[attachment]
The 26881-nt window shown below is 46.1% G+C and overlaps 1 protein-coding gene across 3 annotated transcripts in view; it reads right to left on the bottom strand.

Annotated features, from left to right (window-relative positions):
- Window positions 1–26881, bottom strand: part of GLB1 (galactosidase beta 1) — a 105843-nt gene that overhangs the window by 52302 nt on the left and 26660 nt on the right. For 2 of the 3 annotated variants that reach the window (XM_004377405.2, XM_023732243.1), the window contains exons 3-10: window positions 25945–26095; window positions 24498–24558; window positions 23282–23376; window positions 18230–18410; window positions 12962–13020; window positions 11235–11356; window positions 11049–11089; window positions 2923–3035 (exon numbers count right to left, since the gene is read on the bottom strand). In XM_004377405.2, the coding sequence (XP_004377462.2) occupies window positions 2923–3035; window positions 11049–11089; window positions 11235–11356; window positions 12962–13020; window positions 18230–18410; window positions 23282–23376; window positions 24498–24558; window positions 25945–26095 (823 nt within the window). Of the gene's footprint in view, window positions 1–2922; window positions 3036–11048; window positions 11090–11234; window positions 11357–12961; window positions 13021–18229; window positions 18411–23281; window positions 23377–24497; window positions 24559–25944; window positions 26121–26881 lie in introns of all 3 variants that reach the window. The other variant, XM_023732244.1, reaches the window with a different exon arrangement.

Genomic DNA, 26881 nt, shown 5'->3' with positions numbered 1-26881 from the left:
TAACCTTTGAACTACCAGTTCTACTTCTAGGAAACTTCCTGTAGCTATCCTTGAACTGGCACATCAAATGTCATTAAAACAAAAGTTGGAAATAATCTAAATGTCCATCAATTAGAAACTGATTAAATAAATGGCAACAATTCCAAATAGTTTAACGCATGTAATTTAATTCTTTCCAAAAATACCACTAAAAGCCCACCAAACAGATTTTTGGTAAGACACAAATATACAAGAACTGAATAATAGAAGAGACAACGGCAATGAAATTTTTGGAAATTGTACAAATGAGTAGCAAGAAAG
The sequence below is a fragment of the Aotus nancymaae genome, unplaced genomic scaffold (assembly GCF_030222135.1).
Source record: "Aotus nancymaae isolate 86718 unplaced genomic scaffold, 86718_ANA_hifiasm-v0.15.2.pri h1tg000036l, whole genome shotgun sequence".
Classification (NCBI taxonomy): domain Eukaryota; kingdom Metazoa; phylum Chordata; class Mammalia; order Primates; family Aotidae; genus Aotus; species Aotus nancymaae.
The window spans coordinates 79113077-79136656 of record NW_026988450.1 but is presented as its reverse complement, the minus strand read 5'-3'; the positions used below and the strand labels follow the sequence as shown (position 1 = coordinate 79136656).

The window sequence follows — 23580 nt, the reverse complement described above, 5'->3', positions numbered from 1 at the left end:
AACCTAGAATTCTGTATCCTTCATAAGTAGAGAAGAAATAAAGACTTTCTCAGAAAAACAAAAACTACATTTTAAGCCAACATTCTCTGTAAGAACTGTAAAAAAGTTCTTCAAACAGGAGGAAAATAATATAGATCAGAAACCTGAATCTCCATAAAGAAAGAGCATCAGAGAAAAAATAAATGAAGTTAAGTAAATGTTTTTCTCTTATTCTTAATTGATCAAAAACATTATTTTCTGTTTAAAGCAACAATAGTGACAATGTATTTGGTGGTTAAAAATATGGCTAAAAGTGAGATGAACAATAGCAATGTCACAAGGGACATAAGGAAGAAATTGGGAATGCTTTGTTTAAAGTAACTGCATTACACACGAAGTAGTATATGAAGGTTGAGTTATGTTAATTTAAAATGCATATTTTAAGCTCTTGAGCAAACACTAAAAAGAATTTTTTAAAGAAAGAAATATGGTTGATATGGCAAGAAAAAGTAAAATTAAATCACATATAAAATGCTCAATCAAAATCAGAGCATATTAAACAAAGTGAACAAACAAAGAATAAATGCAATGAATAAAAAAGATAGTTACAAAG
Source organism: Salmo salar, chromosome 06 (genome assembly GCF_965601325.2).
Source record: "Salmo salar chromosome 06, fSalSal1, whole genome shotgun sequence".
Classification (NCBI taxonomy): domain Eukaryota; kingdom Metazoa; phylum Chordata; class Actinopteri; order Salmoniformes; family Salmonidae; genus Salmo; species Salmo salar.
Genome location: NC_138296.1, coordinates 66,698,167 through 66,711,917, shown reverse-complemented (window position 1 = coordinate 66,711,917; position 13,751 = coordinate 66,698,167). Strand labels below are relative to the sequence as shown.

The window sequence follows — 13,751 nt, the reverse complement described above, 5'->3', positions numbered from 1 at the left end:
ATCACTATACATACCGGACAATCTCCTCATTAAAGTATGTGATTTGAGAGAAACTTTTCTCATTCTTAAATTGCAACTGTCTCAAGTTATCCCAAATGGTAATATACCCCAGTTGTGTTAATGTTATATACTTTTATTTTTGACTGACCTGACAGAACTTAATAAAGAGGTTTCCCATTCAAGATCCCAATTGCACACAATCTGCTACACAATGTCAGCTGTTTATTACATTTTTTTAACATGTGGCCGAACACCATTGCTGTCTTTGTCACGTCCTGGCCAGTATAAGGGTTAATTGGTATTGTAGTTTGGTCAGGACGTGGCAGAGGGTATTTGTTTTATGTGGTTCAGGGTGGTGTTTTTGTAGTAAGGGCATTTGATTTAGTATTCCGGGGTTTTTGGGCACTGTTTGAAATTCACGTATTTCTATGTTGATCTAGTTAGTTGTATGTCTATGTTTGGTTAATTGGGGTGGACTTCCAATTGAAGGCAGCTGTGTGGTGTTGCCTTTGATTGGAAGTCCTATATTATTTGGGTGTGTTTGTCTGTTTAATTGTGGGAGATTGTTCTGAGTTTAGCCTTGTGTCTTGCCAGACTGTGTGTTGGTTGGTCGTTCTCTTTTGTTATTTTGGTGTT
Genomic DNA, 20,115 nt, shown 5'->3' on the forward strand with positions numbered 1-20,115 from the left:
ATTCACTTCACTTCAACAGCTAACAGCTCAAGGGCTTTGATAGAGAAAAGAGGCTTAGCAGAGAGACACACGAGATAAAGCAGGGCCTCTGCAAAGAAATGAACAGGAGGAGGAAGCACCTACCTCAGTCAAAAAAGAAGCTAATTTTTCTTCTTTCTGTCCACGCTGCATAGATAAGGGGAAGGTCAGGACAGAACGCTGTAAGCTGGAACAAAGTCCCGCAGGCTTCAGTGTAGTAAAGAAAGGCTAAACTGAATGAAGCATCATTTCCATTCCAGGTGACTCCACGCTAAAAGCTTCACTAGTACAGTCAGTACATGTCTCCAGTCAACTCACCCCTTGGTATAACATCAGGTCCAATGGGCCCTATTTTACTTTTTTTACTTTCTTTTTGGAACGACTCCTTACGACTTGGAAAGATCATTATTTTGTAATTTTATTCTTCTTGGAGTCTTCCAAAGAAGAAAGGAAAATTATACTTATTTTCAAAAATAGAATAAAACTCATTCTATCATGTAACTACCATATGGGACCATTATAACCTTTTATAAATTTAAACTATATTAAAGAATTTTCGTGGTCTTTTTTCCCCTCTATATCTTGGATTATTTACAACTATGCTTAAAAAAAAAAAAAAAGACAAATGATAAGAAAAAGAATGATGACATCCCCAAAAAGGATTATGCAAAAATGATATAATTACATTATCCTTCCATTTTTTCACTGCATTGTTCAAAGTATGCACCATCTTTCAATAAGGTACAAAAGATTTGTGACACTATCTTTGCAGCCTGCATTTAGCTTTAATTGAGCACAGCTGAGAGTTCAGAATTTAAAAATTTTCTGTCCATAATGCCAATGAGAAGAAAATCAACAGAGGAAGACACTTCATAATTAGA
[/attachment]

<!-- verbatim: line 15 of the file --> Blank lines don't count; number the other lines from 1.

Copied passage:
Genome location: NC_138296.1, coordinates 66,698,167 through 66,711,917, shown reverse-complemented (window position 1 = coordinate 66,711,917; position 13,751 = coordinate 66,698,167). Strand labels below are relative to the sequence as shown.